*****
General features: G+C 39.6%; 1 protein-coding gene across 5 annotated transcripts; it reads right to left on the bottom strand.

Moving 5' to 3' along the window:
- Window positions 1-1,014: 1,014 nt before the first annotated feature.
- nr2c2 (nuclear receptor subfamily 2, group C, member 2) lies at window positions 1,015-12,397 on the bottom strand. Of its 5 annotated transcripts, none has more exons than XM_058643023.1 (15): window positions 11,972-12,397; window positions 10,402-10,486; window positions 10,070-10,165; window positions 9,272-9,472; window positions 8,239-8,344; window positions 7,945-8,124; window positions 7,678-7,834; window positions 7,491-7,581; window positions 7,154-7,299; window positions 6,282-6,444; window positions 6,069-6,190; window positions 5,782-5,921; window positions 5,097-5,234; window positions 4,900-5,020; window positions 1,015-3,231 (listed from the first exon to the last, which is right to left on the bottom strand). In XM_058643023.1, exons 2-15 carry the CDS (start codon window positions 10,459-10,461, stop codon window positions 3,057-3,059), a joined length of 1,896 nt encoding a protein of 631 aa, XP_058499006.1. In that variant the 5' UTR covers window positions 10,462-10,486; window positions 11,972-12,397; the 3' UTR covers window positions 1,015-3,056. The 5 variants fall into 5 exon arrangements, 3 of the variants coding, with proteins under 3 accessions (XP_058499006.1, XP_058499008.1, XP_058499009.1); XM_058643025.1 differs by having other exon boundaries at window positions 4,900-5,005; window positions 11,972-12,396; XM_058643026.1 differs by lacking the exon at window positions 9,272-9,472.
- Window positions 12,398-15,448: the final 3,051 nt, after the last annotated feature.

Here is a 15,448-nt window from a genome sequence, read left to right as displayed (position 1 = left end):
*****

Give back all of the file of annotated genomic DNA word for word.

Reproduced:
General features: G+C 39.6%; 1 protein-coding gene across 5 annotated transcripts; it reads right to left on the bottom strand.

Moving 5' to 3' along the window:
- Window positions 1-1,014: 1,014 nt before the first annotated feature.
- nr2c2 (nuclear receptor subfamily 2, group C, member 2) lies at window positions 1,015-12,397 on the bottom strand. Of its 5 annotated transcripts, none has more exons than XM_058643023.1 (15): window positions 11,972-12,397; window positions 10,402-10,486; window positions 10,070-10,165; window positions 9,272-9,472; window positions 8,239-8,344; window positions 7,945-8,124; window positions 7,678-7,834; window positions 7,491-7,581; window positions 7,154-7,299; window positions 6,282-6,444; window positions 6,069-6,190; window positions 5,782-5,921; window positions 5,097-5,234; window positions 4,900-5,020; window positions 1,015-3,231 (listed from the first exon to the last, which is right to left on the bottom strand). In XM_058643023.1, exons 2-15 carry the CDS (start codon window positions 10,459-10,461, stop codon window positions 3,057-3,059), a joined length of 1,896 nt encoding a protein of 631 aa, XP_058499006.1. In that variant the 5' UTR covers window positions 10,462-10,486; window positions 11,972-12,397; the 3' UTR covers window positions 1,015-3,056. The 5 variants fall into 5 exon arrangements, 3 of the variants coding, with proteins under 3 accessions (XP_058499006.1, XP_058499008.1, XP_058499009.1); XM_058643025.1 differs by having other exon boundaries at window positions 4,900-5,005; window positions 11,972-12,396; XM_058643026.1 differs by lacking the exon at window positions 9,272-9,472.
- Window positions 12,398-15,448: the final 3,051 nt, after the last annotated feature.

Here is a 15,448-nt window from a genome sequence, read left to right as displayed (position 1 = left end):